South Hadley, Mass._A boxer who loved to chronicle his rise from a Texas teen to the world's first black heavyweight champion is getting more attention. Jack Johnson has more tales to tell.
They come nearly a century after his most famous bout, the 1910 defeat of "Great White Hope'' Jim Jeffries and decades after his death. His largely unknown 1911 musings to a French sports magazine, including candid observations on racism likely never intended for Americans, have been translated to English in their entirety.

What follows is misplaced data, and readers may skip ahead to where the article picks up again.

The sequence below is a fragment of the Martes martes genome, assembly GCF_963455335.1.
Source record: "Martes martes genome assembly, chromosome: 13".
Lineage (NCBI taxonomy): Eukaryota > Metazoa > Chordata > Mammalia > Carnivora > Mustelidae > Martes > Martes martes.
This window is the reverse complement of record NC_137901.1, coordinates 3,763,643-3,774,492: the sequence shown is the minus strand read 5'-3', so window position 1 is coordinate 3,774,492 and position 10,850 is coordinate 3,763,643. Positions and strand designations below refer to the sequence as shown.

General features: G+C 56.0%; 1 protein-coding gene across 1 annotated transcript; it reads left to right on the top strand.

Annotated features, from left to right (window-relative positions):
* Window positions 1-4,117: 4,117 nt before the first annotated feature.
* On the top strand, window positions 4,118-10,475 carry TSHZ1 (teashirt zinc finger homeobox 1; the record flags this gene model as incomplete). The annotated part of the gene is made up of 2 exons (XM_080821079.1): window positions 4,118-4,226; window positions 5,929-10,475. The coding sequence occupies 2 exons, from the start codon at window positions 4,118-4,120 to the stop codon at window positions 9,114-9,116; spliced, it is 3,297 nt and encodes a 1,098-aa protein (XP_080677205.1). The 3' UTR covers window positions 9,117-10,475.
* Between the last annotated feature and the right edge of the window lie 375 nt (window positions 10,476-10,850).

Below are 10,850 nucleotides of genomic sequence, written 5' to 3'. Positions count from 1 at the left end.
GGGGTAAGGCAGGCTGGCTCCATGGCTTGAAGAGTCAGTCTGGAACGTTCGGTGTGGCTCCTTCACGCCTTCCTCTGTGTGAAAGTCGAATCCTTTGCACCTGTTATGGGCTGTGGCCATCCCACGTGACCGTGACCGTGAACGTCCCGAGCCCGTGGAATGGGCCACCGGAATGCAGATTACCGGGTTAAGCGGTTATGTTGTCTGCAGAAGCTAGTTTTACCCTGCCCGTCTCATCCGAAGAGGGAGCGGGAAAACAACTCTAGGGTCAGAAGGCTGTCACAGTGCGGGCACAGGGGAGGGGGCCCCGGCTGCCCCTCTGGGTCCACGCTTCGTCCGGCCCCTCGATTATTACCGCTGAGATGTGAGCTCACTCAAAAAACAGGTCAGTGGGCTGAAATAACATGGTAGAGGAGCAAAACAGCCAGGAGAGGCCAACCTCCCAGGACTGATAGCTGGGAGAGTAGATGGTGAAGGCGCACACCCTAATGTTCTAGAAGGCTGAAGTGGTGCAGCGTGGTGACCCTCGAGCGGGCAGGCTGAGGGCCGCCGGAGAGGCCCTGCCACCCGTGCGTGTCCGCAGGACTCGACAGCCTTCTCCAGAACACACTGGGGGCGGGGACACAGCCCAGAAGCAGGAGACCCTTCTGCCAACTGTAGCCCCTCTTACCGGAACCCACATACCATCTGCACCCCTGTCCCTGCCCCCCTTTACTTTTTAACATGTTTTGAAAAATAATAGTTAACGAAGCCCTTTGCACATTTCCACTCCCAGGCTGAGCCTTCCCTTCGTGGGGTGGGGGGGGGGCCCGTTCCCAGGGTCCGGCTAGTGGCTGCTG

In 1913, Johnson was convicted under the Federal Mann Act of transporting a white woman across state lines for immoral purposes. That woman, Lucille Cameron, would later become his wife. He fled while his case was on appeal and spent seven years in exile in Canada, France, Great Britain and elsewhere in Europe. He returned to the United States in 1920. Johnson was arrested to serve eight months in prison for the 1913 immorality conviction.
The result, "My Life & Battles,'' is 127-page book by and about the boxer. Mount Holyoke College Professor Christopher Rivers translated and published the 1911 memoirs. Johnson died in 1946 in Raleigh, North Carolina. He was 68.